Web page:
Remember, while we still have zero access to options like Netflix on Linux, it's currently available on Chrome OS. So we know that this kind of content, through Google operating systems, is doable.
The really cool thing about this is that those who choose not to participate with DRM usage won't have to. Simply avoiding Flash and the Chrome browser (not Chrome OS) are a good place to start from this perspective.
And those who want access to the media that this DRM allows for may finally have the freedom to make this decision on an OS of their choosing. That will present some interesting debates in the near future. Software freedom arguments are likely to only grow more heated from here on out.
Android + Google Play = Happy Users
Google isn't looking to corral everyone into their own platform exclusively. Google is more than happy to capture you with their other portals, such as Google Play, for example.
When you consider the fact that Android apps will be able to run on the Linux desktop, this only serves to widen Google's already growing base of Android users. This means that options like Google Play will soon be viable (DRM and all). Music, movies and more will be available to users of all platforms using Google Play.
Android compatibility in the Linux kernel comes into play when Linux users want to enjoy Android applications from their Google Play accounts. While this is hardly the only way to enjoy Android on your desktop, Google has gone out of their way to make it fairly easy to access.
I personally believe that the bulk of Android adoption that will take place on the Linux desktop will transpire through Google Play.
Android driving software development
One area that remains murky for me, is in trying to determine how Android applications on the Linux desktop affects new application development.
New software development translates into new stuff for me to play with. However, the real question is whether or not these new applications will be designed just for Android tablets and phones, or for a desktop experience as well.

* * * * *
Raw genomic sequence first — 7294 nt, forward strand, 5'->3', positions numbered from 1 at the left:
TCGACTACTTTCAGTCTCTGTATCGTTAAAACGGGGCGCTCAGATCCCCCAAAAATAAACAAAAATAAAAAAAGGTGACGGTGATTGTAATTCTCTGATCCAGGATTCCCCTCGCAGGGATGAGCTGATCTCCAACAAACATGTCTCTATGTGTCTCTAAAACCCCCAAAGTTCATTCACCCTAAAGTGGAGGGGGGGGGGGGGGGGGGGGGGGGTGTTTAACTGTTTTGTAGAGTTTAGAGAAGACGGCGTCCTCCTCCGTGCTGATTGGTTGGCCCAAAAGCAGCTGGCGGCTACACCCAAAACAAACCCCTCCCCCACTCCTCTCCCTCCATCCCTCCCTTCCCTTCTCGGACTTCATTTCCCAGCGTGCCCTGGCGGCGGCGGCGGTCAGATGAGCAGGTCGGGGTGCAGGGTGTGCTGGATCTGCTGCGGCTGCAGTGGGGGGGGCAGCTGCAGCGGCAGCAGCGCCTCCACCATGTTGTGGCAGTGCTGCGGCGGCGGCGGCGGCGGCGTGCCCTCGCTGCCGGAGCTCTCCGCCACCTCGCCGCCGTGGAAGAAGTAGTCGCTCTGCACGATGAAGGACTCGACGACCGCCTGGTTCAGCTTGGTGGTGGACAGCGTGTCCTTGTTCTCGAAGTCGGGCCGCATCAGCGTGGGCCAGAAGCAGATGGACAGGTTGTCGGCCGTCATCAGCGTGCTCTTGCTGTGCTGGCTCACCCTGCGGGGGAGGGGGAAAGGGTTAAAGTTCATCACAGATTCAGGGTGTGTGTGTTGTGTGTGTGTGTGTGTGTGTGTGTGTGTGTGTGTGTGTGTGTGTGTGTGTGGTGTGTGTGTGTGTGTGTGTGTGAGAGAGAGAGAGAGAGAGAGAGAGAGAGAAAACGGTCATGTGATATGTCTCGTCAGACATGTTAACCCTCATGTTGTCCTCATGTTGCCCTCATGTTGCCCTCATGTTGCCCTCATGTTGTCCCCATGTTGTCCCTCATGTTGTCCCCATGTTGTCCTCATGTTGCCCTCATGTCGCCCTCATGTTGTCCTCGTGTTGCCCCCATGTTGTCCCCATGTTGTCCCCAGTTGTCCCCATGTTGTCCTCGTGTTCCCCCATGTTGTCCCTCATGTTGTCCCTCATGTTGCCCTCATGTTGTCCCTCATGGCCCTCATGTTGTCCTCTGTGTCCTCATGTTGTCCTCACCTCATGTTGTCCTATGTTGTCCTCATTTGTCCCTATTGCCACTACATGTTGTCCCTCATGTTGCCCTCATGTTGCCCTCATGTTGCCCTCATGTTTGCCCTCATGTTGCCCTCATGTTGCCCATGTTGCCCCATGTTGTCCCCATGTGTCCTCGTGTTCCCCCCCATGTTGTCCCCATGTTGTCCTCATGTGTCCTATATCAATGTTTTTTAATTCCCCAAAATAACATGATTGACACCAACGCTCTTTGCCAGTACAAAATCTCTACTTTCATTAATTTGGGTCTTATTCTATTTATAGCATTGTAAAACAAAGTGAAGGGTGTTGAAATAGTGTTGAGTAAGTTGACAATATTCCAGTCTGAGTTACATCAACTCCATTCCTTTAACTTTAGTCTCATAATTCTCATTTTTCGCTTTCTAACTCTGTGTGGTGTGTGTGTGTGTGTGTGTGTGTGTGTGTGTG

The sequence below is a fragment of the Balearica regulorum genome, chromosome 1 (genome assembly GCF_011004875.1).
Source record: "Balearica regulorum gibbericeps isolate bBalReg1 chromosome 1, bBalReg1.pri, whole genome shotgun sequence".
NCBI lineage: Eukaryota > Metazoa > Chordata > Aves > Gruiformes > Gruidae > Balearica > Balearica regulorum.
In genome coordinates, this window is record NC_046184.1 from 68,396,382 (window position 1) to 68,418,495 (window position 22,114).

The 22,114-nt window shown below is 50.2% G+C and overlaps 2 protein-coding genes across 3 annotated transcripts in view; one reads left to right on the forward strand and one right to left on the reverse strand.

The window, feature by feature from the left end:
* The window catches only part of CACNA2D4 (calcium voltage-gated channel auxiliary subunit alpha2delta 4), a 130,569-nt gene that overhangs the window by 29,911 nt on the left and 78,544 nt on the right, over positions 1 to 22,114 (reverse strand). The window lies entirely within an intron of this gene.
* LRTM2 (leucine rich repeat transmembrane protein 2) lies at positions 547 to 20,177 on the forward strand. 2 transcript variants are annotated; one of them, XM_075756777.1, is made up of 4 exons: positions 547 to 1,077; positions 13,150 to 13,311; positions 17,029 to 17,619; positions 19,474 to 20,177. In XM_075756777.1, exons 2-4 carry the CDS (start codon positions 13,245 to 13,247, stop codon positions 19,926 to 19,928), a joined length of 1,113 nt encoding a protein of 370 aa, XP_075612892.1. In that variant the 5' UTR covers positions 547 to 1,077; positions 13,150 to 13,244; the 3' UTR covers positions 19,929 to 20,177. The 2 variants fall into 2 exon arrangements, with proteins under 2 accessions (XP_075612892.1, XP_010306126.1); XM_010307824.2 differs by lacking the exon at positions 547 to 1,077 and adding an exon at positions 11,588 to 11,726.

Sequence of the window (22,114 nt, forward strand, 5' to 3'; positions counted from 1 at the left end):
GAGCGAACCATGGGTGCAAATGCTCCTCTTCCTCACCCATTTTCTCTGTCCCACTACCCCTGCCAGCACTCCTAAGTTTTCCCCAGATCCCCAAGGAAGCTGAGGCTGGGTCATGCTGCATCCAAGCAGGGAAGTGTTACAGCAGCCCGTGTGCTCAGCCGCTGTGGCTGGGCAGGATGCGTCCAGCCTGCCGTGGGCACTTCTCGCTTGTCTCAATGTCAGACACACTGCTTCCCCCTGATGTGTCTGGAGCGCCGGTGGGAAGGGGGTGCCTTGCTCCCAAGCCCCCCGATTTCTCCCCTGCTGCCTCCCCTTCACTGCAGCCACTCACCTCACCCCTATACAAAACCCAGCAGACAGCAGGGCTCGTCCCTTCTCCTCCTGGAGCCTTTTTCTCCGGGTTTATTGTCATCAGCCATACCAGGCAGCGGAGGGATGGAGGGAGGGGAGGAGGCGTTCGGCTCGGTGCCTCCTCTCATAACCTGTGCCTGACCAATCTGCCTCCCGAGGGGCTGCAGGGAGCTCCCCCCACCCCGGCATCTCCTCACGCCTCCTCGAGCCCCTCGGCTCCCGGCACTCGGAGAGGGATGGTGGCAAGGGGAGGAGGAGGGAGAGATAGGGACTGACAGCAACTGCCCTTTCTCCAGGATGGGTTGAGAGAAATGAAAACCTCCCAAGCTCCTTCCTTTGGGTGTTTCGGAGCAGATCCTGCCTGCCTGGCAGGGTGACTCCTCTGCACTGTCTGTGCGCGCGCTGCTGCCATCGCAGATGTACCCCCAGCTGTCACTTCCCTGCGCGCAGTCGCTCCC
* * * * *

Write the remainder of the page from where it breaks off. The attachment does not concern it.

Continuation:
And therein lies the problem. Even with all of these great Android applications making their way onto the Linux desktop, will the fact that they're designed for a touch-based interface prove to be a hindrance?
I can't help but think that any Android applications that do make their way onto the Linux desktop could be facing an uphill battle.
Native apps are more natural
One issue I wonder about: how Android apps will fare against the applications we already use on the Linux desktop?
Think about it this way: are we likely to replace applications that already work well? It's not too likely, since many natively running applications, like Thunderbird or LibreOffice, already work well and are designed for a keyboard/mouse environment.
In the end, I see Android applications presenting an interesting complement to an already strong library of natively supported FoSS applications for Linux. As far as I'm concerned, any benefits that Android compatibility can lend to the Linux desktop are welcome.
Yet when all is said and done, Android won't likely change the way existing Linux enthusiasts enjoy their desktop experience.